All microphones have been recorded with the Sound Device MixPre-3 II with HighPass filter (at 80Hz) and NoiseAssist enabled (at -6dB). For the ribbon microphones Rode NTR and Beyerdynamic M160 the HighPass filter was set to 120Hz. All samples have been levelled to -23LUFS.

Microphones tested:

  1. Beyerdynamic M160 (ribbon)
  2. Neumann TLM103 (large condenser)
  3. Rode NT-1 (large condenser)
  4. Rode NTR (ribbon)
  5. StamAudio SA-47 (large condenser, tube)
  6. StamAudio SA-47FET (large condenser)
  7. WarmAudio WA-87 (large condenser)

In the video you see the visual representation of the audio samples, for which I used WaveLab Pro 10.

If I had to pick my favourite mic, I would go for the Beyerdynamic M160 (when listening on the headphones). However, when listening to the samples on a TV, I would go for the Rode NT-1 or the TLM103.

What is your favourite mic and why?

Sound Devices 8-series Firmware v8.90 bug leads to disabled Channel Input after Recording

The other day I finally got my new sound Devices A20 Mini and connected it to my Scorpio via A10-RX / SL-2. After a quick test recording I came across a small firmware error (that actually has nothing to do with the A20).

[Update 2020-05-21] Sound Devices confirmed to me that they are aware of this and seem to have no intentions to address this due to its rare occurrence. Something I can understand and live with it. [Update End]

Normally, after PowerOn the 8-series asks you if you wanted to create a new (daily) folder. Something which I normally confirm. In addition, if you leave the recorder running after midnight, upon stopping the next recording, the 8-series asks you again, if you wanted to create a new folder (or keep recording to the same folder). So far, so good.

So now to the error: whenever we record something on the 8-series and select any Channel the actual (physical) input to that channel is greyed out (as it makes no sense to change any of its settings. As soon, as the recording has finished, the input menu becomes active againg available for modification.

However, when the 8-series asks for a new recording folder, after a recording has finished, that input menu stays disabled. After leaving the Channel screen and re-entering it, the input is active as normal.

And this is all to it. Only a minor nuisance. But maybe Sound Devices will fix it in a future firmware update.

See the following video for a reproduction of the error:

Sound Devices 8 series v8.90: Channel input disabled after recording when selecting a new folder

Powering the Sound Devices MixPre-10 II via a MyVolts Hirose DC Adapter and a USB-C PowerBank

The Sound Devices MixPre-10 II unfortunately does not support power via USB, but either gives you power options via the battery sled or its Hirose 4-pin adapter. As normal NiMH batteries last to something like zero and the original AC/DC adapter is a bit bulky, I looked for an alternative, which I found at MyVolts with their Hirose DC adapter.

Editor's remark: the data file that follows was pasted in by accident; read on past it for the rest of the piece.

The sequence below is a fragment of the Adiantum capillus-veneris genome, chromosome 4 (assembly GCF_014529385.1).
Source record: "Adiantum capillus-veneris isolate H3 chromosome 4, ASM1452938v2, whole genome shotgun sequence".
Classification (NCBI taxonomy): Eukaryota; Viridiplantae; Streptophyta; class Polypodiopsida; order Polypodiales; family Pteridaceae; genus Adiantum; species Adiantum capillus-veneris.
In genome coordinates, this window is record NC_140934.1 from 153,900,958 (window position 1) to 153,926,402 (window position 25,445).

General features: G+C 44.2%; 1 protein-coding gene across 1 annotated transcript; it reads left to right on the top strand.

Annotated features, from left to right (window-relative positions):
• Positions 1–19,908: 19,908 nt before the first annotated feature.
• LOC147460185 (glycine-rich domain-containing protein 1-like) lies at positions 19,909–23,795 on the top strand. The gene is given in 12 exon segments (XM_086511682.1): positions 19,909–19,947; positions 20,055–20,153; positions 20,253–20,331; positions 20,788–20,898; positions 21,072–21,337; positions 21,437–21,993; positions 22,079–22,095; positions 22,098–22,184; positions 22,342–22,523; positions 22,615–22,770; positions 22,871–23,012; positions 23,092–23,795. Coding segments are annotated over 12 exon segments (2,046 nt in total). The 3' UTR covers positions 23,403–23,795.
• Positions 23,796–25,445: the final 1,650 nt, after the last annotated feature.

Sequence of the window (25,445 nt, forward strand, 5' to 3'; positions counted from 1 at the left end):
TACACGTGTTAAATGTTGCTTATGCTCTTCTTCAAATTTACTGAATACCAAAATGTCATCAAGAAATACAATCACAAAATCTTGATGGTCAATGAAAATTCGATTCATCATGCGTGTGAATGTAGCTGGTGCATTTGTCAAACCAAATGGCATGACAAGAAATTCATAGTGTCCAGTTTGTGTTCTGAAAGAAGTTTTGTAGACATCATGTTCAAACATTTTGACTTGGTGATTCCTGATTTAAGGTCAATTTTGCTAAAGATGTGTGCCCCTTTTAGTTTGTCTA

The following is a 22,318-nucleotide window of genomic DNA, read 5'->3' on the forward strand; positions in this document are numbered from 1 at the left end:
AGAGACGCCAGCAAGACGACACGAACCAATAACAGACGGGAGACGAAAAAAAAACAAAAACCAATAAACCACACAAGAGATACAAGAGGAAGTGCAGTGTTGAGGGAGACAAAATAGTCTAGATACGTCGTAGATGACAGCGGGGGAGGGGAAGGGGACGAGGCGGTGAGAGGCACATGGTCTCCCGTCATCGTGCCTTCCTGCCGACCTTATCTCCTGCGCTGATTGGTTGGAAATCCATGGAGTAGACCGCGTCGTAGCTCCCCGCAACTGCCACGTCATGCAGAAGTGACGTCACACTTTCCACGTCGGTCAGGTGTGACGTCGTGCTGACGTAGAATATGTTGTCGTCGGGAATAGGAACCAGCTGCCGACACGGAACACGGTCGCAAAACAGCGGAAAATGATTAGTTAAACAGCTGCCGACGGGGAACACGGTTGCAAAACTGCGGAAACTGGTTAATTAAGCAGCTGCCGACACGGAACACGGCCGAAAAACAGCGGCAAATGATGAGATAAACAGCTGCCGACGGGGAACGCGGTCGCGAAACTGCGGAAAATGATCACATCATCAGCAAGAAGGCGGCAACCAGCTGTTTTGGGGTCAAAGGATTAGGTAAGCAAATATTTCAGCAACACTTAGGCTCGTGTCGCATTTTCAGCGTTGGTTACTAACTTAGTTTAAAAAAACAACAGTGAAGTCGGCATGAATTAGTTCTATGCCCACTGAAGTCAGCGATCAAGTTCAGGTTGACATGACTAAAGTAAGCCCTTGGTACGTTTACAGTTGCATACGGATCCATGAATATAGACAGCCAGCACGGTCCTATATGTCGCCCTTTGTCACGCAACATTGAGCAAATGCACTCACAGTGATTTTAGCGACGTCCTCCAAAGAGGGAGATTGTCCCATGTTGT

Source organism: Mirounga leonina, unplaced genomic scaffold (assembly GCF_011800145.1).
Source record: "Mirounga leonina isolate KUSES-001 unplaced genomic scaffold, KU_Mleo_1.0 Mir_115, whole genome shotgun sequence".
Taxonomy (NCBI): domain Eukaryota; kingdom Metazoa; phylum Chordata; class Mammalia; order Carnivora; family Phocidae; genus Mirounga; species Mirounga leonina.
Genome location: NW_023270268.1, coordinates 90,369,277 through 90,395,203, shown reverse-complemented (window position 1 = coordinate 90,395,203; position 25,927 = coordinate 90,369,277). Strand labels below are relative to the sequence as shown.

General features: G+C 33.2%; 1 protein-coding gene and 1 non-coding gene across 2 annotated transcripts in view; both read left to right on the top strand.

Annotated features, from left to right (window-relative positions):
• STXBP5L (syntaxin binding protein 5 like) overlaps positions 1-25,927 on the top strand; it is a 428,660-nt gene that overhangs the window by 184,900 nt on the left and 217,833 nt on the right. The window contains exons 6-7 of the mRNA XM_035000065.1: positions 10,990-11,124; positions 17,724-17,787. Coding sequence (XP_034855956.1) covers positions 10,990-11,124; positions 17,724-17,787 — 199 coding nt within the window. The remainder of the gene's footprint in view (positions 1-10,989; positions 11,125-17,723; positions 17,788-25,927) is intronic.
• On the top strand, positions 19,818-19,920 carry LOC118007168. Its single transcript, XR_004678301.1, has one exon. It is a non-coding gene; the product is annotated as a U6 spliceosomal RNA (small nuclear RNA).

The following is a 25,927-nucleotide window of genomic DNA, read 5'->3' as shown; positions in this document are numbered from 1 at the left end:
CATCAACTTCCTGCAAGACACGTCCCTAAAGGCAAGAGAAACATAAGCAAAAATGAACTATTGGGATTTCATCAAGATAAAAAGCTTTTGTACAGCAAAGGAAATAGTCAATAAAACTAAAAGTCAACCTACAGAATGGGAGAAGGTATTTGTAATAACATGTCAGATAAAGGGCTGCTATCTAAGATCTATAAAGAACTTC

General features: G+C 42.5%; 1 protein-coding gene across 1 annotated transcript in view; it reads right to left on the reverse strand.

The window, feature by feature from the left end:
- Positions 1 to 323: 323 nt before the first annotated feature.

This adapter provides a 2.1mm x 5.1mm socket, so you can plug in virtually any AC/DC adapter as long as it supplies a voltage between 9 V and 18V (and of course a bit of current). For this to work, you have to set the “Ext Power” option in the “Power” menu to either “Full Range” or “12V Ext DC”.

I tested this with a Blackmagic Design 12V adapter which supplies a current of 1 A. With that I could switch all 8 inputs to 48V Phantom Power and have the NoiseAssist plugin enabled. The power meter on the home screen shows a more than 1/2 empty “green battery” when using “Full Range” and 2/3 full with text displaying “EXT”. So far so good.

USB-C Trigger Board

Taking this setup one step further, I connected a USB-C trigger board, set that fixed to 12V output voltage (check YT for a couple of videos on how to do this) and then connected a power bank with a USB-C port. Now I can use my MixPre-10 II on the go with an ordinary USB-C power bank without having to resort to a SmartBattery along with its costly adapter.

This is it for today. Happy recording.

Sound Devices Scorpio with Hirose 10-pin Output

The Sound Devices Scorpio comes with 2 Hirose 10-pin outputs that – according to the block diagram – can be configured for L, R or bus B1 to B10. Sound Devices sells this cable under the product name XL-10. However, this item is no longer sold. And my supplier in Switzerland told me, he would have nothing left in stock, but: maybe Ambient in Germany could still get hold of some cables. One call later, and I found out that these guys neither had them for order, but they manufactured and distributed an exact clone of that cable under the catchy name of HBS10Y10-35W. Once ordered, and waiting for the shipment completed, I could finally make use of that cable giving me an extra pair of full size XLR outputs on my Scorpio.

Sound Devices XL-10 Ambient HBS10Y10-35W
Sound Devices XL-10 Ambient HBS10Y10-35W

In the package, you actually get two cables:

  1. Hirose 10-pin coiled extension
  2. Hirose 10-pin male to 1x 3.5mm TRS jack and 2x full size XLR male jacks

Here is what the cables look like when packaged:

Sound Devices XL-10 from Audient HBS10Y10-35W
Sound Devices XL-10 from Audient HBS10Y10-35W